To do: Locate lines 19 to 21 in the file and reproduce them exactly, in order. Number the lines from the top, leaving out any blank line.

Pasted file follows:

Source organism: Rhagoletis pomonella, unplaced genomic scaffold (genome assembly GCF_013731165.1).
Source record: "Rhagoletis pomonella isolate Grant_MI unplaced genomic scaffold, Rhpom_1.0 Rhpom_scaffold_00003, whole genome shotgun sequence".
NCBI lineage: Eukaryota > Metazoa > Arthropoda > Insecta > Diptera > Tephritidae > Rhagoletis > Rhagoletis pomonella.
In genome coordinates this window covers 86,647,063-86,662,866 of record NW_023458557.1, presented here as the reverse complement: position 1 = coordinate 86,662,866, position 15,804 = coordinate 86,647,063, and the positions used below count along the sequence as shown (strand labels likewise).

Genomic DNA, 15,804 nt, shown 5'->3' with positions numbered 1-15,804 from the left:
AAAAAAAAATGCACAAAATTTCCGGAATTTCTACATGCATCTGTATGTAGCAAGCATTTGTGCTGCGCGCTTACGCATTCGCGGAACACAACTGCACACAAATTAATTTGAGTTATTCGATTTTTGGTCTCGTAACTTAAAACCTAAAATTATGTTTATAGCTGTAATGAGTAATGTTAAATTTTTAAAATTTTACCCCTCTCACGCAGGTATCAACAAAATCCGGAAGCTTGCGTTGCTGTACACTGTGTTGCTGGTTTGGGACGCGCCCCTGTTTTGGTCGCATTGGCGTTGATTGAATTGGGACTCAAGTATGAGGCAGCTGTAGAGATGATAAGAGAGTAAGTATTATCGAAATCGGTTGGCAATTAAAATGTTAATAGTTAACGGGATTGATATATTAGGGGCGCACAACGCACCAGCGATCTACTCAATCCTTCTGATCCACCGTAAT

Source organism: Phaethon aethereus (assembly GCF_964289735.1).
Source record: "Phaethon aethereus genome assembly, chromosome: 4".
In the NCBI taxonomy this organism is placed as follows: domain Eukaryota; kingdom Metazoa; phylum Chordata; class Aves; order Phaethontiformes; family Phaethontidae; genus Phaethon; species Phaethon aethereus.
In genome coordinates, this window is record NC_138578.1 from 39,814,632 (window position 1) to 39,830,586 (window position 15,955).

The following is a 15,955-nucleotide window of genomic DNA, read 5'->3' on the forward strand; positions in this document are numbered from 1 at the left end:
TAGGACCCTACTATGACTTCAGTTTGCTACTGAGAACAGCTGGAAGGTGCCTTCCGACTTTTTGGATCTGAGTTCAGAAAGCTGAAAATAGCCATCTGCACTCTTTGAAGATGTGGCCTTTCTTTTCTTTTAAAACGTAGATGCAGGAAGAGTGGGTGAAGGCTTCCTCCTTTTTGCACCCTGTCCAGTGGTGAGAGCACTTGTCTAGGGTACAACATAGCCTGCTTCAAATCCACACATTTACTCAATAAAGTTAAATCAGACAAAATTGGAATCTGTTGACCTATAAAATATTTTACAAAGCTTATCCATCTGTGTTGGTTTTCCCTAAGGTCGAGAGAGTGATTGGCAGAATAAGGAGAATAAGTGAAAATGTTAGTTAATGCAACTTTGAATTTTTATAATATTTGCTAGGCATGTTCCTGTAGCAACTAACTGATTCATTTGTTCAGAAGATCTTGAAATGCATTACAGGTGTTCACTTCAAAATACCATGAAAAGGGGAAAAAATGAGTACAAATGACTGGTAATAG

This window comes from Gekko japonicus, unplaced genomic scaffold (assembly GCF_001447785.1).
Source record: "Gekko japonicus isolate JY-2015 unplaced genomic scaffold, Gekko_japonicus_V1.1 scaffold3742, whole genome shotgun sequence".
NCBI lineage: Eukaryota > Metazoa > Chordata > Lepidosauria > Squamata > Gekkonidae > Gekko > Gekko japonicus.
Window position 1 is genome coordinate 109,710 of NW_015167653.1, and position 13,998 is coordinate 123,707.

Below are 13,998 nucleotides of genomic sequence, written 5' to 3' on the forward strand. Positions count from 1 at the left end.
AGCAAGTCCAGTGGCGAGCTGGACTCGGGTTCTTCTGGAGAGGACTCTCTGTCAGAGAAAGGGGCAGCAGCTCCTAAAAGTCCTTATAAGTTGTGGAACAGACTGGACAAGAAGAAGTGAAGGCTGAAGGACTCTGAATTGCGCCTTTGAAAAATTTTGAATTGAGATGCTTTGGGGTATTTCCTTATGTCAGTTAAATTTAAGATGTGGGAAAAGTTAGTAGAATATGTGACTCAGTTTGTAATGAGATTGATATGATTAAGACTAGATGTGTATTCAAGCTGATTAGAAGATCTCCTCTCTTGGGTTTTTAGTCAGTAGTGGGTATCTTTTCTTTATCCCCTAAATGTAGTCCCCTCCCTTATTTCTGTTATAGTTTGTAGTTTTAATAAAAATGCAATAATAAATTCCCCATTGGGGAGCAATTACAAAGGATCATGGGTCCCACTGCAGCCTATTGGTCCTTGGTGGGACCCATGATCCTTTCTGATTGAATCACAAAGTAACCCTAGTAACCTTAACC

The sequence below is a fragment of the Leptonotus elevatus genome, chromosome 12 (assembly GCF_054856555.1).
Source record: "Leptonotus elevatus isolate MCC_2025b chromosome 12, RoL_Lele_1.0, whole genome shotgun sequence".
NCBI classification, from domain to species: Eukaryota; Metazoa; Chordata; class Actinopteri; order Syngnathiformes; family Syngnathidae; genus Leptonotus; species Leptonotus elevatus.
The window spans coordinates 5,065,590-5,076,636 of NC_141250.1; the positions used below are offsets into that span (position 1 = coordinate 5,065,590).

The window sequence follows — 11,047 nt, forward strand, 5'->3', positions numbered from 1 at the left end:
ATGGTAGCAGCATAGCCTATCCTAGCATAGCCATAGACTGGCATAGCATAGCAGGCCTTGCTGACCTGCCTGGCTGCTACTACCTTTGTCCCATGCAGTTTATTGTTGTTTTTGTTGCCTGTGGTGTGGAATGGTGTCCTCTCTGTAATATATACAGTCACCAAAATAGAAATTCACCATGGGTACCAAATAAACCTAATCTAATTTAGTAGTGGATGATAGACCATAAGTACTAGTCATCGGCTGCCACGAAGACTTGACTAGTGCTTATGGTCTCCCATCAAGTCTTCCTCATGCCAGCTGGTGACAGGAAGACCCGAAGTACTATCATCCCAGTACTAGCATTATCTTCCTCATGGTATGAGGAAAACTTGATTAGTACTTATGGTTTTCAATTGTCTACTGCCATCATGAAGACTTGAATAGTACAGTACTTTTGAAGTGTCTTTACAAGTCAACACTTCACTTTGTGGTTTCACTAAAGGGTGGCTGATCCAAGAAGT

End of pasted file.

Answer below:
The sequence below is a fragment of the Leptonotus elevatus genome, chromosome 12 (assembly GCF_054856555.1).
Source record: "Leptonotus elevatus isolate MCC_2025b chromosome 12, RoL_Lele_1.0, whole genome shotgun sequence".
NCBI classification, from domain to species: Eukaryota; Metazoa; Chordata; class Actinopteri; order Syngnathiformes; family Syngnathidae; genus Leptonotus; species Leptonotus elevatus.